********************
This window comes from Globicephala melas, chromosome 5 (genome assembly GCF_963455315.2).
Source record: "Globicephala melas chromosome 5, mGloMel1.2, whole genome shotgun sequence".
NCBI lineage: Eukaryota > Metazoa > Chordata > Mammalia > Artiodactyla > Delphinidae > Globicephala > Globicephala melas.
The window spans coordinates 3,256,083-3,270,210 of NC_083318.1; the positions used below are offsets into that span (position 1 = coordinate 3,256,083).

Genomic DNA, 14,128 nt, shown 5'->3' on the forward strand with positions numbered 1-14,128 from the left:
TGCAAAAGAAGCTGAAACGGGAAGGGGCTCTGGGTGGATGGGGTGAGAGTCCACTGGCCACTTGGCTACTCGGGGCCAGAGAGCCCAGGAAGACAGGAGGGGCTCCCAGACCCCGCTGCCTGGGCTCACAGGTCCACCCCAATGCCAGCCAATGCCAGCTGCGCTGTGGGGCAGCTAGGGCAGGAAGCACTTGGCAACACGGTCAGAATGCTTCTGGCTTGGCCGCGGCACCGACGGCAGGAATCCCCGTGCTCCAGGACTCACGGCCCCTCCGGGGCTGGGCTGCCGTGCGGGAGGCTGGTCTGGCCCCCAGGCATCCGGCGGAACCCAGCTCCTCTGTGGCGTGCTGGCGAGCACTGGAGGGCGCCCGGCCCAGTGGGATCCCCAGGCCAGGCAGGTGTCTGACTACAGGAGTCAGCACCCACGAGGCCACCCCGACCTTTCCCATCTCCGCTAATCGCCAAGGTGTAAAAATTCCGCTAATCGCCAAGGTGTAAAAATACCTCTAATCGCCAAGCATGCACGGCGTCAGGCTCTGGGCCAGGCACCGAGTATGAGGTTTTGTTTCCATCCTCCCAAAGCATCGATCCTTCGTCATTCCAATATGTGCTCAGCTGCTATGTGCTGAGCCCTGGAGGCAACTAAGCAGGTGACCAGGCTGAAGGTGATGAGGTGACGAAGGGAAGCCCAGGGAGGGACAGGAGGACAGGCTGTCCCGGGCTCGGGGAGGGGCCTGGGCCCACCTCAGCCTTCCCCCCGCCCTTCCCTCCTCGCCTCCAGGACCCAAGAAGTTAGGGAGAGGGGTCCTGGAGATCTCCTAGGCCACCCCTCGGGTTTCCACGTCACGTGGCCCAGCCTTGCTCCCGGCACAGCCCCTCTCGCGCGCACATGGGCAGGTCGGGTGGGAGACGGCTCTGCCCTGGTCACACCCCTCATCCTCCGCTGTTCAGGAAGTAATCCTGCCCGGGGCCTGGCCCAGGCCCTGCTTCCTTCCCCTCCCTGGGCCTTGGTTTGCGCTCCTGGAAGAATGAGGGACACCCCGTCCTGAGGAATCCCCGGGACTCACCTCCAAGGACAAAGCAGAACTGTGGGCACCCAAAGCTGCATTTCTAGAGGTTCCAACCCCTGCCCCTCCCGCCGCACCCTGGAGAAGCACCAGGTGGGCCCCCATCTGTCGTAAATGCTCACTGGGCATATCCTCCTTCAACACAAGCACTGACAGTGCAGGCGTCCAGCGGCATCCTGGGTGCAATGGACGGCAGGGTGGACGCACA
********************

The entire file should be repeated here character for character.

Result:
This window comes from Globicephala melas, chromosome 5 (genome assembly GCF_963455315.2).
Source record: "Globicephala melas chromosome 5, mGloMel1.2, whole genome shotgun sequence".
NCBI lineage: Eukaryota > Metazoa > Chordata > Mammalia > Artiodactyla > Delphinidae > Globicephala > Globicephala melas.
The window spans coordinates 3,256,083-3,270,210 of NC_083318.1; the positions used below are offsets into that span (position 1 = coordinate 3,256,083).

Genomic DNA, 14,128 nt, shown 5'->3' on the forward strand with positions numbered 1-14,128 from the left:
TGCAAAAGAAGCTGAAACGGGAAGGGGCTCTGGGTGGATGGGGTGAGAGTCCACTGGCCACTTGGCTACTCGGGGCCAGAGAGCCCAGGAAGACAGGAGGGGCTCCCAGACCCCGCTGCCTGGGCTCACAGGTCCACCCCAATGCCAGCCAATGCCAGCTGCGCTGTGGGGCAGCTAGGGCAGGAAGCACTTGGCAACACGGTCAGAATGCTTCTGGCTTGGCCGCGGCACCGACGGCAGGAATCCCCGTGCTCCAGGACTCACGGCCCCTCCGGGGCTGGGCTGCCGTGCGGGAGGCTGGTCTGGCCCCCAGGCATCCGGCGGAACCCAGCTCCTCTGTGGCGTGCTGGCGAGCACTGGAGGGCGCCCGGCCCAGTGGGATCCCCAGGCCAGGCAGGTGTCTGACTACAGGAGTCAGCACCCACGAGGCCACCCCGACCTTTCCCATCTCCGCTAATCGCCAAGGTGTAAAAATTCCGCTAATCGCCAAGGTGTAAAAATACCTCTAATCGCCAAGCATGCACGGCGTCAGGCTCTGGGCCAGGCACCGAGTATGAGGTTTTGTTTCCATCCTCCCAAAGCATCGATCCTTCGTCATTCCAATATGTGCTCAGCTGCTATGTGCTGAGCCCTGGAGGCAACTAAGCAGGTGACCAGGCTGAAGGTGATGAGGTGACGAAGGGAAGCCCAGGGAGGGACAGGAGGACAGGCTGTCCCGGGCTCGGGGAGGGGCCTGGGCCCACCTCAGCCTTCCCCCCGCCCTTCCCTCCTCGCCTCCAGGACCCAAGAAGTTAGGGAGAGGGGTCCTGGAGATCTCCTAGGCCACCCCTCGGGTTTCCACGTCACGTGGCCCAGCCTTGCTCCCGGCACAGCCCCTCTCGCGCGCACATGGGCAGGTCGGGTGGGAGACGGCTCTGCCCTGGTCACACCCCTCATCCTCCGCTGTTCAGGAAGTAATCCTGCCCGGGGCCTGGCCCAGGCCCTGCTTCCTTCCCCTCCCTGGGCCTTGGTTTGCGCTCCTGGAAGAATGAGGGACACCCCGTCCTGAGGAATCCCCGGGACTCACCTCCAAGGACAAAGCAGAACTGTGGGCACCCAAAGCTGCATTTCTAGAGGTTCCAACCCCTGCCCCTCCCGCCGCACCCTGGAGAAGCACCAGGTGGGCCCCCATCTGTCGTAAATGCTCACTGGGCATATCCTCCTTCAACACAAGCACTGACAGTGCAGGCGTCCAGCGGCATCCTGGGTGCAATGGACGGCAGGGTGGACGCACA